LONDON -- Even before a merger dies, the vultures inevitably start to circle.
It looks increasingly likely that antitrust authorities in both the U.S. and Europe will block the merger of
. With Sprint now looking like an ideal takeover target for European telecommunications companies eager to establish a foothold in the lucrative U.S. wireless market, attention has shifted to which of Europe's telcos may swoop down on the company.
are two names that immediately crop up. However, for differing reasons it is unlikely that either will be able to acquire Sprint, at least in the short term.
Although the authorities have not yet officially killed the WorldCom-Sprint merger,
Tuesday that the
may be planning to reject the merger, convinced such a union could put too much of the U.S. long-distance telephone business in the hands of the merged company and its rival
On the other side of the pond, the
competition commissioner Mario Monti, who has been in close contact with his U.S. counterparts and is in Washington today to meet with the Justice Department, is also reportedly minded to block the deal, because there is no sign that WorldCom is ready to sell its internet business
The Commission must make a final decision on the merger by July 12. However, a spokeswoman for the Commission told
on Wednesday that the issue will be on the agenda at the Commission's meeting on July 5, and that an announcement is likely to be made then.
Traders and investors sold shares in all four companies amid concern the merger wouldn't happen. At Wednesday's market close, shares of WorldCom were off 1 3/8, or 3.3%, to 40 5/16 and Sprint was off 1 1/8, or 1.87%, to 59. BT fell 3 3/4, or 2.5%, to 143 7/8, and DT was off 2 1/16, or 3.3%, to 60 1/16.
If, as most people now expect, the deal does fall through, it would be a delicious irony if BT were to merge with Sprint. After all, it was WorldCom that so embarrassed the former British monopoly when it snapped up
from right under BT's nose. However, such a situation is unlikely because BT already has AT&T as a partner.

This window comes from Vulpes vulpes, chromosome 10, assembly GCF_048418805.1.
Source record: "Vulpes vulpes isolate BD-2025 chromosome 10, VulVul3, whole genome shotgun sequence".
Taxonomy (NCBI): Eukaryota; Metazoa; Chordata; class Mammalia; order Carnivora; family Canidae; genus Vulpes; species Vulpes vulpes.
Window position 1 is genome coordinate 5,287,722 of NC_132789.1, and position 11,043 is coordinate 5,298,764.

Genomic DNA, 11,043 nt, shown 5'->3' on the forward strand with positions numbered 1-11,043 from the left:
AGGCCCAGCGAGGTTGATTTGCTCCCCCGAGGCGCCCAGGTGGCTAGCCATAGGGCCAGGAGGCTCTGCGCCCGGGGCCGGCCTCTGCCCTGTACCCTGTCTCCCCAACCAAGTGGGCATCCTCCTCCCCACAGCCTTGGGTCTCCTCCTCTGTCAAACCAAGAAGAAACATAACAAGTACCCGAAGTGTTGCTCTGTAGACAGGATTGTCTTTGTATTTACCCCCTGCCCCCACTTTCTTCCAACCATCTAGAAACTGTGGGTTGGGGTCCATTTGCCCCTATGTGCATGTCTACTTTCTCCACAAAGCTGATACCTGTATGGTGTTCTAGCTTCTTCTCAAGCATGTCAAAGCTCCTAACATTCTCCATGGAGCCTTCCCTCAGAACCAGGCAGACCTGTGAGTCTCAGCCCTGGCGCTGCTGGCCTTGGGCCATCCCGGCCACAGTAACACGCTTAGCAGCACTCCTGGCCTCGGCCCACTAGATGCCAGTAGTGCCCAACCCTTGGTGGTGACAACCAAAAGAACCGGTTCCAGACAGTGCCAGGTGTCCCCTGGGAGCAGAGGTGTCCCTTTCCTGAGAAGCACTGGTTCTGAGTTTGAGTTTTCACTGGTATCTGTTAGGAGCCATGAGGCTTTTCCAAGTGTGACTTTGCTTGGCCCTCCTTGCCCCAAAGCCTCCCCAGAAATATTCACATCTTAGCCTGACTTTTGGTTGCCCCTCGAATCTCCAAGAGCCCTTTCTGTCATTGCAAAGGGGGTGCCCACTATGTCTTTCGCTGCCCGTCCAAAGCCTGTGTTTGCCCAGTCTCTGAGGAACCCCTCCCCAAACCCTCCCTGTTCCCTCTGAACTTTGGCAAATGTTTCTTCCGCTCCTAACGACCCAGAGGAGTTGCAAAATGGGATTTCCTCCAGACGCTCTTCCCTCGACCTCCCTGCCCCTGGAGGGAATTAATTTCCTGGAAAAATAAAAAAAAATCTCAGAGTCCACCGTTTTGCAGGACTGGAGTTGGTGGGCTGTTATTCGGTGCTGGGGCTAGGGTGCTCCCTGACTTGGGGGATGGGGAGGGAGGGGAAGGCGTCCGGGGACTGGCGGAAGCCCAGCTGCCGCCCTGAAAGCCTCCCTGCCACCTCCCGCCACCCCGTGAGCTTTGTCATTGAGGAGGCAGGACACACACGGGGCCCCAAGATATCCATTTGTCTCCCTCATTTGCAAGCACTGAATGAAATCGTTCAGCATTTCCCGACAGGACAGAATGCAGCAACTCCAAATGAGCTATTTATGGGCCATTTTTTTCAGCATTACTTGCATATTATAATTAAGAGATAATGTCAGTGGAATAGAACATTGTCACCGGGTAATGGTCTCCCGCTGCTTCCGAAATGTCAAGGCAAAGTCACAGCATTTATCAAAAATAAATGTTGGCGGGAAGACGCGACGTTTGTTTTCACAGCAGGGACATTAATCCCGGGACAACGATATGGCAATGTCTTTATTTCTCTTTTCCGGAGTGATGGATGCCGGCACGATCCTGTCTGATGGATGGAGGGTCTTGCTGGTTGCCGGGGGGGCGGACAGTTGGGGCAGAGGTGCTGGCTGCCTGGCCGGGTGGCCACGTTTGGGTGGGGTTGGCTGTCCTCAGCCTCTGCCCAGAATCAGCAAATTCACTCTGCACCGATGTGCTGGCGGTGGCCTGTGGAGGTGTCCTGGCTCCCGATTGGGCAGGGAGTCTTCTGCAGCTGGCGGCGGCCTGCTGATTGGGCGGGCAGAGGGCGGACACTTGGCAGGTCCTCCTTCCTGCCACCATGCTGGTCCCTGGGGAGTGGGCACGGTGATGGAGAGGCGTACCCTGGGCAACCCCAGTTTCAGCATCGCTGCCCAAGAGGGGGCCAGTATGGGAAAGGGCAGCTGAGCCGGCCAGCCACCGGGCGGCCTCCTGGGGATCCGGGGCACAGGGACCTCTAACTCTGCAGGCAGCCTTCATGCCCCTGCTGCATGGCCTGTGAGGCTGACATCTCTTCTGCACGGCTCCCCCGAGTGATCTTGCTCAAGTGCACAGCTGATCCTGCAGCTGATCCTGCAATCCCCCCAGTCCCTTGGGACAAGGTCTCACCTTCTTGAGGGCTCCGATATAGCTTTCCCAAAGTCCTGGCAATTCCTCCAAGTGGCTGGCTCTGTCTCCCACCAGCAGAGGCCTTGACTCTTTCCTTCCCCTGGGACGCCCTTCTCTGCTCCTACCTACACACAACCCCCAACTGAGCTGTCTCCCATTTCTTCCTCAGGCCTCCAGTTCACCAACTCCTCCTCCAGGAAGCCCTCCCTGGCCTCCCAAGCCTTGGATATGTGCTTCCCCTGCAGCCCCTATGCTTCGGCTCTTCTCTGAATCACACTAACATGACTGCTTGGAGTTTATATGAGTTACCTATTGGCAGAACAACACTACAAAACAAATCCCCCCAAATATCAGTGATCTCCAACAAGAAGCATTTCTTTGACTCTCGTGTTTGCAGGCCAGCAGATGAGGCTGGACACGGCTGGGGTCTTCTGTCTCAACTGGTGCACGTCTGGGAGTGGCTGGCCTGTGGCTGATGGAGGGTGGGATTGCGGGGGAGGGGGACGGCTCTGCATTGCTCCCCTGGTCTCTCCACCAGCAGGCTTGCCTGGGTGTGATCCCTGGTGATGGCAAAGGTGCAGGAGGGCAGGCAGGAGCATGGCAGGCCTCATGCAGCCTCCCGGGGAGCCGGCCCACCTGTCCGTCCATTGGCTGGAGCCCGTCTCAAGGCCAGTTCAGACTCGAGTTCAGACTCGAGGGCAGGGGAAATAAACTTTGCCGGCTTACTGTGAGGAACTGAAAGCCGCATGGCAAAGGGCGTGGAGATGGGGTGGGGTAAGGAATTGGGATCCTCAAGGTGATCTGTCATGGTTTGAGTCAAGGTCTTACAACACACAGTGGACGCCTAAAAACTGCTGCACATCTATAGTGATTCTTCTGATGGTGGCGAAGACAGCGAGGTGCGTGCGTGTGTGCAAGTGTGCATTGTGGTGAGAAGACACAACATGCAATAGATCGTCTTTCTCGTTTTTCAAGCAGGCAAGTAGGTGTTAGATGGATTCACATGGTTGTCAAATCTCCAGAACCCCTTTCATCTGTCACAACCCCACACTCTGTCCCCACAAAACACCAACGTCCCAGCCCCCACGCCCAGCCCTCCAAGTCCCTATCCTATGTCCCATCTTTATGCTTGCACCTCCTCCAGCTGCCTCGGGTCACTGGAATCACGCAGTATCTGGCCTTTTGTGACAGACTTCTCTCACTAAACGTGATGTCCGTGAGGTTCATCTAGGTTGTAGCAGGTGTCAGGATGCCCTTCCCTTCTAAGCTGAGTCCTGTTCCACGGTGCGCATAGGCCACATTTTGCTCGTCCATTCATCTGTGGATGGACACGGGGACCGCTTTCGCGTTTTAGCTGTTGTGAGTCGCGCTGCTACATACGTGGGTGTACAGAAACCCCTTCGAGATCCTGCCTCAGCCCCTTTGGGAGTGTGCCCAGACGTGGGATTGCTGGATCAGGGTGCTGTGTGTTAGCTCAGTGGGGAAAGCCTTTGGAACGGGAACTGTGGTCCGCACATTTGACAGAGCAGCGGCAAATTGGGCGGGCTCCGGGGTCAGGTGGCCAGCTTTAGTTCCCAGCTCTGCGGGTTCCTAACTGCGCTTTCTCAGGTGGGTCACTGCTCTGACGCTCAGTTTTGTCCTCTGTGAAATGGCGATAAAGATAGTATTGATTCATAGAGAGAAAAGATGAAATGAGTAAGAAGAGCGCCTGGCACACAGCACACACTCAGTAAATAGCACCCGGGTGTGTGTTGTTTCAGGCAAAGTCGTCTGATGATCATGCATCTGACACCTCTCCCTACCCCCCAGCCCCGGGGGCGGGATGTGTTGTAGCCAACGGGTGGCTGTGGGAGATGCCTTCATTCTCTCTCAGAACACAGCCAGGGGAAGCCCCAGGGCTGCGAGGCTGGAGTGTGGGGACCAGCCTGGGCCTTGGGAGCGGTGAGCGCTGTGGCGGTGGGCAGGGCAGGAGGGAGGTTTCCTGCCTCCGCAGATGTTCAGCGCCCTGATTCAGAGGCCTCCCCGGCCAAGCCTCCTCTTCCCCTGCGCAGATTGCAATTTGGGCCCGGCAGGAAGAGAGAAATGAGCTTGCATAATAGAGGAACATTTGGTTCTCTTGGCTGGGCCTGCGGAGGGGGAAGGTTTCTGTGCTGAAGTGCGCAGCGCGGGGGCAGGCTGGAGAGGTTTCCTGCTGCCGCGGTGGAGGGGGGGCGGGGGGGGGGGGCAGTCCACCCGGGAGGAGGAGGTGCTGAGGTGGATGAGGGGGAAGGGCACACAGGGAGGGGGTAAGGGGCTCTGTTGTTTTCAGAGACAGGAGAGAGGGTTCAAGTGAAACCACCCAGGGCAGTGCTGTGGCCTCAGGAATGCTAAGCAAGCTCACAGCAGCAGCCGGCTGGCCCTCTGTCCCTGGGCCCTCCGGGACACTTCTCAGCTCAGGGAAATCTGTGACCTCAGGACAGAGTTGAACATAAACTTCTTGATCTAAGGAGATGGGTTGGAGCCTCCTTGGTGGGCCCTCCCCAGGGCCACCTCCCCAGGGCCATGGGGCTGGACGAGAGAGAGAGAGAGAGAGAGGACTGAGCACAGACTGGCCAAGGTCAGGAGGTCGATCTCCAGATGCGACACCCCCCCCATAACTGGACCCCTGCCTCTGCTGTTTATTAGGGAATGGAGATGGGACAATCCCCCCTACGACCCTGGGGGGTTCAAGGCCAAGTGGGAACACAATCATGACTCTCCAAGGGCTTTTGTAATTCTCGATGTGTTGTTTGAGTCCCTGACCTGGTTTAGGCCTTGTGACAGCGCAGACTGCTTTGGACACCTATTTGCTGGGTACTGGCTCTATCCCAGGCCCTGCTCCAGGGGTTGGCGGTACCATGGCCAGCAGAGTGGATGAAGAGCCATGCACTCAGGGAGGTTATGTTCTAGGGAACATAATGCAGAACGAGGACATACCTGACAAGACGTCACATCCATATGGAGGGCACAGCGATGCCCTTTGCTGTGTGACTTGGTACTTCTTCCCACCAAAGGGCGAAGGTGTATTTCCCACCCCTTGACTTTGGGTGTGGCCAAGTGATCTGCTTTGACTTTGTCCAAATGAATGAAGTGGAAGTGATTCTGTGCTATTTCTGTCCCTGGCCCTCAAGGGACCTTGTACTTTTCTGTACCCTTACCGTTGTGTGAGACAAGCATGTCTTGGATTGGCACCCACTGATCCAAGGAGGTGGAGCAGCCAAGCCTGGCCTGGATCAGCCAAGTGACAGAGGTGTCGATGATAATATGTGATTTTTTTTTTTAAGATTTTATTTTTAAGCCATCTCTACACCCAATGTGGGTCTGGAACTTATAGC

"It would be shooting in their backyard," says one London-based telecom analyst, who wished to remain anonymous. He has an outperform rating on BT and his firm has no investment banking relationship with BT.
The other potential acquirer is perennial bridesmaid DT, which has made no secret of the fact that it wants to make a U.S. acquisition since its bid for
failed earlier this year. It already has a 10% stake in Sprint, a hangover from its failed
joint venture with Sprint and
. Global One has since been sold on to France Telecom, which also retains a 10% stake in Sprint.
But DT also has a problem. When DT entered the now-defunct joint venture, it signed a "standstill agreement," which prevents it from acquiring a bigger stake in Sprint. Sprint has subsequently accepted a number of amendments to that agreement, but analysts are unsure whether this agreement would still prevent DT from now acquiring a bigger stake in or wholly acquiring Sprint. DT did not return
phone calls for comment.
In any case, a DT prospectus published in conjunction with a share offering earlier this month disclosed that it "does not intend to remain as a long-term shareholder in Sprint" and "expects to dispose of its shares in Sprint." It would be extremely difficult for DT to now attempt a U-turn, no matter the attractiveness of a Sprint acquisition.
These two vultures may have to go hungry for now.